Skip to content
Very basic ASP.Net Core 3.0 API that showcases how to work with different environments
Branch: master
Clone or download
Fetching latest commit…
Cannot retrieve the latest commit at this time.
Type Name Latest commit message Commit time
Failed to load latest commit information.


This repository contains a very basic ASP.NET Core 3.0 API that showcases how to work with different environments and settings files. It might be as a good starting point for beginner developers or developers that are just starting out with ASP.Net Core 3.0.

What is the idea of this API?

The API contains 3 different settings files:

  1. appsettings.json
  2. appsettings.Development.json
  3. appsettings.QA.json

Each file contains a JSON object called Env:

  "Env": {
    "Name": "QA",
    "SettingsFileName": "appsettings.QA.json"

Depending on the value ASPNETCORE_ENVIRONMENT environment variable, the API endpoint will display the current environment configuration which will make it easy to pin point which settings file is used.


GET /env

    "name": "QA",
    "settingsFileName": "appsettings.QA.json"

Playing around in Visual Studio

If you want to play around in Visual Studio and see how the different files are used, you need to change the ASPNETCORE_ENVIRONMENT in the project properties.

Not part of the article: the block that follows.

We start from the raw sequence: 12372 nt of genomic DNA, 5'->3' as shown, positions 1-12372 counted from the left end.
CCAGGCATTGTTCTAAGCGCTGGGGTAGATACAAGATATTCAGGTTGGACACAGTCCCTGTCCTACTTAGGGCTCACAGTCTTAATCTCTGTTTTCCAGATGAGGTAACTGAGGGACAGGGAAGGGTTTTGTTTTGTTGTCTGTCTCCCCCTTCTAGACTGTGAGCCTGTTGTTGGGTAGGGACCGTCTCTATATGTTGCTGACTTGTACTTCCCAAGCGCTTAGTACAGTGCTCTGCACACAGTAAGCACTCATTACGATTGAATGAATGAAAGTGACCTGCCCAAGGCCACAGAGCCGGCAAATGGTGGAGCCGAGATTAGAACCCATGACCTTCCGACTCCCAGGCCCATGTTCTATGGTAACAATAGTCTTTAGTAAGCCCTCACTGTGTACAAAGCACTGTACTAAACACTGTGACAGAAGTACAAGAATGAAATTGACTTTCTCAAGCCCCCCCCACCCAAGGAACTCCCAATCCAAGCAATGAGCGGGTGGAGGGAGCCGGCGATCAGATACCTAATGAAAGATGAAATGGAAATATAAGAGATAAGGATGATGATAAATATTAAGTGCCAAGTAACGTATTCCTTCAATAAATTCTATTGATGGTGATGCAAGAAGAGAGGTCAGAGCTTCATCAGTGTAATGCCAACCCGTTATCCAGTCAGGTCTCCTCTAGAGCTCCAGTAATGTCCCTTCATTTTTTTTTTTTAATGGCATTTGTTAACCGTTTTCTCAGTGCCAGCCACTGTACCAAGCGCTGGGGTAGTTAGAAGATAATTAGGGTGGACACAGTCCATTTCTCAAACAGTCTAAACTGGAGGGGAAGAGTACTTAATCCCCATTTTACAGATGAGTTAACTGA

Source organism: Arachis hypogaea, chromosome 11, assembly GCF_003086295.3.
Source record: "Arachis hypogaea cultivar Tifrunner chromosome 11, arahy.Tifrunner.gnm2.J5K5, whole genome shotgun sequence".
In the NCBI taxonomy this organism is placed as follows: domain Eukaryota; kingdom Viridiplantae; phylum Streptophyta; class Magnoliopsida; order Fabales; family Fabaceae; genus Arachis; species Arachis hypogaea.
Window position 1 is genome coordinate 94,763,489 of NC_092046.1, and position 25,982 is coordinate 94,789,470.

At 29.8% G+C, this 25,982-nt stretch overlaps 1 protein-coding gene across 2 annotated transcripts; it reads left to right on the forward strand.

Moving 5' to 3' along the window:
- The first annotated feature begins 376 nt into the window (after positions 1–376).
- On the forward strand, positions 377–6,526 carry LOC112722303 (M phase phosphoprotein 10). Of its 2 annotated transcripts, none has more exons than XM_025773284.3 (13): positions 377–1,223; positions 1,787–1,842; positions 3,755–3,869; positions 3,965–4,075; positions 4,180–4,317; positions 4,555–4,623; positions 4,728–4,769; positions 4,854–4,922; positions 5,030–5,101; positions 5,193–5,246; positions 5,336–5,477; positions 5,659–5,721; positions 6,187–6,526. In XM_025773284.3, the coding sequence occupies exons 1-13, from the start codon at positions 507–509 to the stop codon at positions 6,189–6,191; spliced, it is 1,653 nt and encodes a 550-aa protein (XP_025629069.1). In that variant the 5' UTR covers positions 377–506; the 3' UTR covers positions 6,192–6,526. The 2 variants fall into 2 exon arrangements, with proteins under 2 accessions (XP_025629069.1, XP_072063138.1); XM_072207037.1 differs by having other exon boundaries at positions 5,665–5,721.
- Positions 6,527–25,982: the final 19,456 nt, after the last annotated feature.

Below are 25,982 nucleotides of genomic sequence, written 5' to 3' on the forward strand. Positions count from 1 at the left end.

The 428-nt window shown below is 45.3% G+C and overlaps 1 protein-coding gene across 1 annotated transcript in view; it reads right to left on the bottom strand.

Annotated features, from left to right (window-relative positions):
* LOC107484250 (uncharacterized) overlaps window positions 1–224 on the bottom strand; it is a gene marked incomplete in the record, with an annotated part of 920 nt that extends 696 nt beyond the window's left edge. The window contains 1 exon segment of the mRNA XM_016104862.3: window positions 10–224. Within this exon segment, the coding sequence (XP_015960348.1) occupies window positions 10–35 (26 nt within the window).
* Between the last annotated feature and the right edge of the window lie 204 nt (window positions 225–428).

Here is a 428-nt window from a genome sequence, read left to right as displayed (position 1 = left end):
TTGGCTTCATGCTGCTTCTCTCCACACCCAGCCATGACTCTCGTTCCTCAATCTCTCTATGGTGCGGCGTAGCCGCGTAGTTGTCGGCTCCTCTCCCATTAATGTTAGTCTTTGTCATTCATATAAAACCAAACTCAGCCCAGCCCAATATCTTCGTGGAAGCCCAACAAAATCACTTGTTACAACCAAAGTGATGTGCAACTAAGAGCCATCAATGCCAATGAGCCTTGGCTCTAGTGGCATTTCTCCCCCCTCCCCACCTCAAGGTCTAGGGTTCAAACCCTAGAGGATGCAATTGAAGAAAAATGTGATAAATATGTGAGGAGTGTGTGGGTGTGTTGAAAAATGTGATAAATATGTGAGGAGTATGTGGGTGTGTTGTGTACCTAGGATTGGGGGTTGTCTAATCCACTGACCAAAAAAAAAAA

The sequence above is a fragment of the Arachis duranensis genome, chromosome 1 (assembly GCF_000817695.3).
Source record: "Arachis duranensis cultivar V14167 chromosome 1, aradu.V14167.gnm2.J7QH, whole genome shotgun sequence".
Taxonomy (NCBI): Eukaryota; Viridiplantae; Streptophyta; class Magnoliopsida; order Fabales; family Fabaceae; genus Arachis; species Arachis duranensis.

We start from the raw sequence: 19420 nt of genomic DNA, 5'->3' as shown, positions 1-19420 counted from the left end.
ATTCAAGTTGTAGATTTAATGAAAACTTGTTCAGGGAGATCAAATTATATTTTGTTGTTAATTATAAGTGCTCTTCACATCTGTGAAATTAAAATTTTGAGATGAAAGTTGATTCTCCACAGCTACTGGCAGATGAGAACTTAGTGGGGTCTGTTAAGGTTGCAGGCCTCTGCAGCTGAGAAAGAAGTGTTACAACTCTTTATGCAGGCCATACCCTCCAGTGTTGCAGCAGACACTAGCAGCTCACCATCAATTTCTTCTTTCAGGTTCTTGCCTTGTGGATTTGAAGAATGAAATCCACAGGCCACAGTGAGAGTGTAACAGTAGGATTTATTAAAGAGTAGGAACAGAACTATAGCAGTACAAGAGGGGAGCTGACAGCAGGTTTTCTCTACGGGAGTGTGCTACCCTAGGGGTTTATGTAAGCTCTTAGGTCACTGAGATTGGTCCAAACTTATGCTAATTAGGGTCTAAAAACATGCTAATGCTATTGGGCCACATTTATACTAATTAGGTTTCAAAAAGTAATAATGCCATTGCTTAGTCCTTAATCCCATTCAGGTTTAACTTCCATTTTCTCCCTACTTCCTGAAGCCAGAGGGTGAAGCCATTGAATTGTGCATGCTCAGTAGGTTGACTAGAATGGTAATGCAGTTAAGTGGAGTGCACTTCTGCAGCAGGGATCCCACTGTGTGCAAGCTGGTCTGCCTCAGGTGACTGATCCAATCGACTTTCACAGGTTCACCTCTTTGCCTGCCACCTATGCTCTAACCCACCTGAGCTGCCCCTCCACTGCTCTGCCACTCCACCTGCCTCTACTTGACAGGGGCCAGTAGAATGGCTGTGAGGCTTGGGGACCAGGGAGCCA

If you change the value to "QA", the output will be

    "name": "QA",
    "settingsFileName": "appsettings.QA.json"

...because the appsettings.QA.json file will be used.

If you delete the environment variable entirely, you will get the following output:

    "name": "Probably production",
    "settingsFileName": "appsettings.json"

... because in this case the appsettings.json file is used. If you change it to "Development", then the settings from the appsettings.Development.json file will be used.

Playing around in an Azure Web App

In my discussion I noticed that the whole concept of environment variables is misunderstood. The whole idea about these variables it these are provided by the host. Therefore they are not inherent to the code we write. It's just a value that's passed to our code as the host executes our application.

Fromo Azure perspective, having different environments means that you'll most probably have different Azure Web Apps. On each Azure Web App you have full control to customize the environment variables that the host will pass to your application. Here's a screenshot that shows how you can do that:


In this screenshot I passed "QA" as value to the ASPNETCORE_ENVIRONMENT variable and therefore if you execute the following request: GET: ... you'll get the following response:

    "name": "QA",
    "settingsFileName": "appsettings.QA.json"

You can, of course, create your own Azure Web App and play around with the variable. Don't forget to restart the web app each time after you change the value of the variable.

This is the most basic way to configure different environments for your ASP.NET Core app, each with its own connection strings and specific settings. Things can, of course get a little bit more complicated but in a lot of real life project having this basic knowledge already helps you get the job done.

You can’t perform that action at this time.